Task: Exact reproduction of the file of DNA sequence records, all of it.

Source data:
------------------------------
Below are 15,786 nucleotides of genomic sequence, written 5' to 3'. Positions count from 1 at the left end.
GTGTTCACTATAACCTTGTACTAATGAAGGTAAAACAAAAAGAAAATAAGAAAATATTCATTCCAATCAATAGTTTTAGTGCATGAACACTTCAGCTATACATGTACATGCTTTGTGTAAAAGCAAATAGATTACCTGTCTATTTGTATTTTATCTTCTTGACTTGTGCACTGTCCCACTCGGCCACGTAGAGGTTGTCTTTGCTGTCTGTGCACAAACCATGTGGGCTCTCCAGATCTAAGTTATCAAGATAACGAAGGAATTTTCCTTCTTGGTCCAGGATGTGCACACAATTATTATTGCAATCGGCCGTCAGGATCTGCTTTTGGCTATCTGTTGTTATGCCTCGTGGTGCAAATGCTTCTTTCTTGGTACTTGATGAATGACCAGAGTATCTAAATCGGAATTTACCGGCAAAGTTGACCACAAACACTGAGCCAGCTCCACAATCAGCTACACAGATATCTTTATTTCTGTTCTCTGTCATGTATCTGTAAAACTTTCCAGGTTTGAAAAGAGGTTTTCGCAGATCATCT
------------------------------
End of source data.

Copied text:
Below are 15,786 nucleotides of genomic sequence, written 5' to 3'. Positions count from 1 at the left end.
GTGTTCACTATAACCTTGTACTAATGAAGGTAAAACAAAAAGAAAATAAGAAAATATTCATTCCAATCAATAGTTTTAGTGCATGAACACTTCAGCTATACATGTACATGCTTTGTGTAAAAGCAAATAGATTACCTGTCTATTTGTATTTTATCTTCTTGACTTGTGCACTGTCCCACTCGGCCACGTAGAGGTTGTCTTTGCTGTCTGTGCACAAACCATGTGGGCTCTCCAGATCTAAGTTATCAAGATAACGAAGGAATTTTCCTTCTTGGTCCAGGATGTGCACACAATTATTATTGCAATCGGCCGTCAGGATCTGCTTTTGGCTATCTGTTGTTATGCCTCGTGGTGCAAATGCTTCTTTCTTGGTACTTGATGAATGACCAGAGTATCTAAATCGGAATTTACCGGCAAAGTTGACCACAAACACTGAGCCAGCTCCACAATCAGCTACACAGATATCTTTATTTCTGTTCTCTGTCATGTATCTGTAAAACTTTCCAGGTTTGAAAAGAGGTTTTCGCAGATCATCT